US Fish & Wildlife Service

 

Authors

Date of this Version

3-2000

Citation

U.S. Fish & Wildlife Service, March 2000

Abstract

As our appreciation of migratory birds and our understanding of their role in the natural world grows, it’s important to recognize the critical contributions of sportsmen to migratory bird conservation efforts. For more than 60 years, hunters have provided a steady stream of revenue to build the National Wildlife Refuge System, and to restore waterfowl habitat on millions of acres of public and private lands across the country. These habitat projects also benefit migratory songbirds and other wildlife.

In the early 1930s, the accumulated impacts of plundered forests, heedlessly plowed grasslands, and commercial exploitation of wildlife from the turn of the century were brought sharply into focus by the worst drought and the worst economic depression in America’s history. People realized something needed to be done. With a handful of farsighted conservationists leading the way, organized sportsmen were instrumental in the creation of two programs that changed the course of wildlife conservation.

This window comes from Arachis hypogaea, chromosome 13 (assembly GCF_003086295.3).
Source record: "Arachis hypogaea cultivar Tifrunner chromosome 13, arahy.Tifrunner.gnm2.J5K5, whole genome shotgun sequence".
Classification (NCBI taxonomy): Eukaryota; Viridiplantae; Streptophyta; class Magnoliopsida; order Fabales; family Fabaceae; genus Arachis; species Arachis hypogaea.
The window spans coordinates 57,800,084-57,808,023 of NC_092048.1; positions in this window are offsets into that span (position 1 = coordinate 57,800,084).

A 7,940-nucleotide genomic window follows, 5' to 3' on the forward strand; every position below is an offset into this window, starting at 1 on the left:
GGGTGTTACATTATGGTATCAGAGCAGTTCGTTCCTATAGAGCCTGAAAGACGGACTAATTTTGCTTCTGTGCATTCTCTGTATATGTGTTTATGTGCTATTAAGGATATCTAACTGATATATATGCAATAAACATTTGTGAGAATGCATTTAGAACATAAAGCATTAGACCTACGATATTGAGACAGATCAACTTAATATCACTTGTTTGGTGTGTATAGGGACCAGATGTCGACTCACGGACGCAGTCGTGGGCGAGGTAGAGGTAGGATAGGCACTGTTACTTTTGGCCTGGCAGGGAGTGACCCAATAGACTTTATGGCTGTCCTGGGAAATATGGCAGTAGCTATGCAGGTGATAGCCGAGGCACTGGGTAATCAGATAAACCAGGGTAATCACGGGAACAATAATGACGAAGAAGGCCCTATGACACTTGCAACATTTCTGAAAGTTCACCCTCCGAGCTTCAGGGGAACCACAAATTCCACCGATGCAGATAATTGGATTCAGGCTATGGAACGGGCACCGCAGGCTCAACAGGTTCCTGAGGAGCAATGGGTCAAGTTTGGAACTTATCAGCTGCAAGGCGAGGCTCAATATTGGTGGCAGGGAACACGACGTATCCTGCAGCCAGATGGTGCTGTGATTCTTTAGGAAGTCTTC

The Duck Stamp Program

On March 16, 1934, Congress passed and President Roosevelt signed the Migratory Bird Hunting Stamp Act. Popularly known as the Duck Stamp Act, it required all waterfowl hunters 16 years or older to buy a Migratory Bird Hunting and Conservation Stamp annually.

In the years since its enactment, the Federal Duck Stamp Program has generated more than $501 million that has been used to preserve nearly five million acres of waterfowl habitat in the United States. Many of the more than 500 national wildlife refuges have been paid for all or in part by Duck Stamp money.

Waterfowl are not the only wildlife to benefit from Federal Duck Stamps. Numerous other birds, wildlife and plants have similarly prospered because of habitat protection made possible by the program. Further, an estimated one third of the nation’s endangered and threatened species find food or shelter in refuges preserved by Duck Stamp funds.

Outdoor enthusiasts have gained places to hike, bird watch or merely visit. Moreover, the protected wetlands help dissipate storms, purify water supplies, store flood water and provide food for many migratory birds.

In recent years, Duck Stamp sales to hunters have declined as the number of Americans who hunt has decreased. The proportion of Duck Stamps purchased by non-hunters, however, has increased nearly 360 percent. Non-hunters now account for 13.4 percent of Duck Stamp sales, contributing millions of dollars to wetland restoration efforts.



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